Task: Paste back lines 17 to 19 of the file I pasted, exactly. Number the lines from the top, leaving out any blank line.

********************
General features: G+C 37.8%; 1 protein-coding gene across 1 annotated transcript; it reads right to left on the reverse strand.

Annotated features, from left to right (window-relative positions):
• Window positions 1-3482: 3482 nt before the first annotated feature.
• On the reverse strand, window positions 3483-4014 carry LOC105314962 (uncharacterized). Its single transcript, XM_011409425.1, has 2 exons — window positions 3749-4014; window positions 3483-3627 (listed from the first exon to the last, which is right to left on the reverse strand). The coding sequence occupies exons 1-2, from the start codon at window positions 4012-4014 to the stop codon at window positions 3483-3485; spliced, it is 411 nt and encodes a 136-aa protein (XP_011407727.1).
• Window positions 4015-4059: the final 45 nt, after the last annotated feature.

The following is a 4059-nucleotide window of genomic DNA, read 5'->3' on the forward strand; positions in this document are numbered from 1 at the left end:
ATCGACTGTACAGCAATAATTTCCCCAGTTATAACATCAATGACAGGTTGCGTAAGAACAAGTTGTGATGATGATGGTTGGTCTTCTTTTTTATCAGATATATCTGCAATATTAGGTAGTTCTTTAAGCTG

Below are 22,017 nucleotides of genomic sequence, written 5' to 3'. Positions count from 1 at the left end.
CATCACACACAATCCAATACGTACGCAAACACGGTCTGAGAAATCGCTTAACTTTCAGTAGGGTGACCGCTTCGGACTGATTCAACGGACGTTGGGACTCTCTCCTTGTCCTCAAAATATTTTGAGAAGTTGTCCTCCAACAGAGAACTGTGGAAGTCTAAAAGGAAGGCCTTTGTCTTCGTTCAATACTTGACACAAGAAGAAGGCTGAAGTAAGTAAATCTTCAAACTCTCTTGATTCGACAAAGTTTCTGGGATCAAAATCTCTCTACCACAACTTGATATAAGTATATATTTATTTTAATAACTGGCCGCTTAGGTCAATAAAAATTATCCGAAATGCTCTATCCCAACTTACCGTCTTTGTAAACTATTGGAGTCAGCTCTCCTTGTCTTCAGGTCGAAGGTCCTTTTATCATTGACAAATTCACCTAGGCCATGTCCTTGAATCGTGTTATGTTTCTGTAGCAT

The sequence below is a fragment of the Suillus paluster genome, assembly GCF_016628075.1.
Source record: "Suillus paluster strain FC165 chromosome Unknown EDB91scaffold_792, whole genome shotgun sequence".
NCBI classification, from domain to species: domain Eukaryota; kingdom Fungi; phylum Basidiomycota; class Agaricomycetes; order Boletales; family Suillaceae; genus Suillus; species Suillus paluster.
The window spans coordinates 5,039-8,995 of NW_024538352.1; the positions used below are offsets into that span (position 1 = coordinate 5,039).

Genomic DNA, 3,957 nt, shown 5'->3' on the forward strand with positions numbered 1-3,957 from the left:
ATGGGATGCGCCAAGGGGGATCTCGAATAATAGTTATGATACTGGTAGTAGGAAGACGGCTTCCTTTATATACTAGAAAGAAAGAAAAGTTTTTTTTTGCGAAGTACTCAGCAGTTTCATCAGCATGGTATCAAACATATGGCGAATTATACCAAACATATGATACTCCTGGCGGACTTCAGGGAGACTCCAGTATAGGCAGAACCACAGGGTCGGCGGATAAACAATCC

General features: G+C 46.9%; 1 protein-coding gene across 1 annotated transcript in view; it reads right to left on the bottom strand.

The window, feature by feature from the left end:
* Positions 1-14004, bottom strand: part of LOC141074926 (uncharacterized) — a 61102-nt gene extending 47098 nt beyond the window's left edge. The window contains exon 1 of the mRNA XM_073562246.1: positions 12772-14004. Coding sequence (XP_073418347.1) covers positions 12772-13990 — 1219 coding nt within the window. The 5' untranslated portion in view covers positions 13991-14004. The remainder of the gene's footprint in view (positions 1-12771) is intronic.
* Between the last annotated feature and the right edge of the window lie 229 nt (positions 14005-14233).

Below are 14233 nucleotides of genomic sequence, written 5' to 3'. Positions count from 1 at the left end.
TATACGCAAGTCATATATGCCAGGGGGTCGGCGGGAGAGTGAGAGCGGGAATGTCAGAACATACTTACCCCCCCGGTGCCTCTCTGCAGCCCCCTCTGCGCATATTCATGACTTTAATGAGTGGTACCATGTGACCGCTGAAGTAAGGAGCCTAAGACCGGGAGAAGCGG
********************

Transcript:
The window, feature by feature from the left end:
* Positions 1-14004, bottom strand: part of LOC141074926 (uncharacterized) — a 61102-nt gene extending 47098 nt beyond the window's left edge. The window contains exon 1 of the mRNA XM_073562246.1: positions 12772-14004. Coding sequence (XP_073418347.1) covers positions 12772-13990 — 1219 coding nt within the window. The 5' untranslated portion in view covers positions 13991-14004. The remainder of the gene's footprint in view (positions 1-12771) is intronic.
* Between the last annotated feature and the right edge of the window lie 229 nt (positions 14005-14233).